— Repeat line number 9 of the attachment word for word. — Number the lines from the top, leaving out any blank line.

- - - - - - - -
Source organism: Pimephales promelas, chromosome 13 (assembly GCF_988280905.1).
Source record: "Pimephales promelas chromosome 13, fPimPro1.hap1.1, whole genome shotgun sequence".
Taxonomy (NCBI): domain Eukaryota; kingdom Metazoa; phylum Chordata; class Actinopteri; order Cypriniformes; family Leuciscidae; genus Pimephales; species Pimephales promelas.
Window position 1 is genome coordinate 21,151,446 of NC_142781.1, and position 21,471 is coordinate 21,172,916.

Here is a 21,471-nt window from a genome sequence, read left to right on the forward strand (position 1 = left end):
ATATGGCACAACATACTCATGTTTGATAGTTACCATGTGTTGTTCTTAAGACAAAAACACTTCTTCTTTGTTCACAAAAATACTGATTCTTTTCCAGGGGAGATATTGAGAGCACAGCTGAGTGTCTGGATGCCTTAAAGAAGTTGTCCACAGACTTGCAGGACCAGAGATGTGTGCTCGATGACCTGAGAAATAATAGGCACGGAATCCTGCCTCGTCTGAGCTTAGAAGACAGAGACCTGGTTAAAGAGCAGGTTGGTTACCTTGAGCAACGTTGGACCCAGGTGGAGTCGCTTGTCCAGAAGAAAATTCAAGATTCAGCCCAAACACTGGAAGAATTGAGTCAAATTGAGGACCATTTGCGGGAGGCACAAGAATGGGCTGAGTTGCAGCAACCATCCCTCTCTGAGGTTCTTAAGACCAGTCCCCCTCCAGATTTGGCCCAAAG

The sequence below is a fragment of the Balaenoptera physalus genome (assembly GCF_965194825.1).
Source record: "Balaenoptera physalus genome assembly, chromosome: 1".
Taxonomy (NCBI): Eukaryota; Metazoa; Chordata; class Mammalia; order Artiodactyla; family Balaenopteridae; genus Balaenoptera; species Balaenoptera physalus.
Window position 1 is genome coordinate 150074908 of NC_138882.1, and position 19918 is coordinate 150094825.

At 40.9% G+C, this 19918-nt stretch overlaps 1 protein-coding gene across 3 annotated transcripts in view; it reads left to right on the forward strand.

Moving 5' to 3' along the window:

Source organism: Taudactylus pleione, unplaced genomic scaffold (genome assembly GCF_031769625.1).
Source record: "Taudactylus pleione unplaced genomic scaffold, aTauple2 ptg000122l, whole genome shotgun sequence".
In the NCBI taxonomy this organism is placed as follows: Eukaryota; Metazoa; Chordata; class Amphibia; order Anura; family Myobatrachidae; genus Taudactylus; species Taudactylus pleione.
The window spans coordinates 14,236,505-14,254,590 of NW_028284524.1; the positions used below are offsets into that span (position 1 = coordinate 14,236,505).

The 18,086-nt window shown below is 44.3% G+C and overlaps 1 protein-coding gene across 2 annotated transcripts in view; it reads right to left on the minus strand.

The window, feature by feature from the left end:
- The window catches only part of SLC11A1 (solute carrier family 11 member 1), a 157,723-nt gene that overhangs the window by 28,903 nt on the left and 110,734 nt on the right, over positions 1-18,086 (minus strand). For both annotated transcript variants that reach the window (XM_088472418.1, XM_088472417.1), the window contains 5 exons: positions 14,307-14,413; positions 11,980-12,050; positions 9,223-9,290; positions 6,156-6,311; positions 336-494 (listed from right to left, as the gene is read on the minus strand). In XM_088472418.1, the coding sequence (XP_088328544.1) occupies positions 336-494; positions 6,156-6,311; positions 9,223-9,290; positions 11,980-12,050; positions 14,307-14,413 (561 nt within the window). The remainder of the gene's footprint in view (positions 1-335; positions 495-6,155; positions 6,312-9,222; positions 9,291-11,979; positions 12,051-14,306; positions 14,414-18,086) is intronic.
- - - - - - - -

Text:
Taxonomy (NCBI): Eukaryota; Metazoa; Chordata; class Mammalia; order Artiodactyla; family Balaenopteridae; genus Balaenoptera; species Balaenoptera physalus.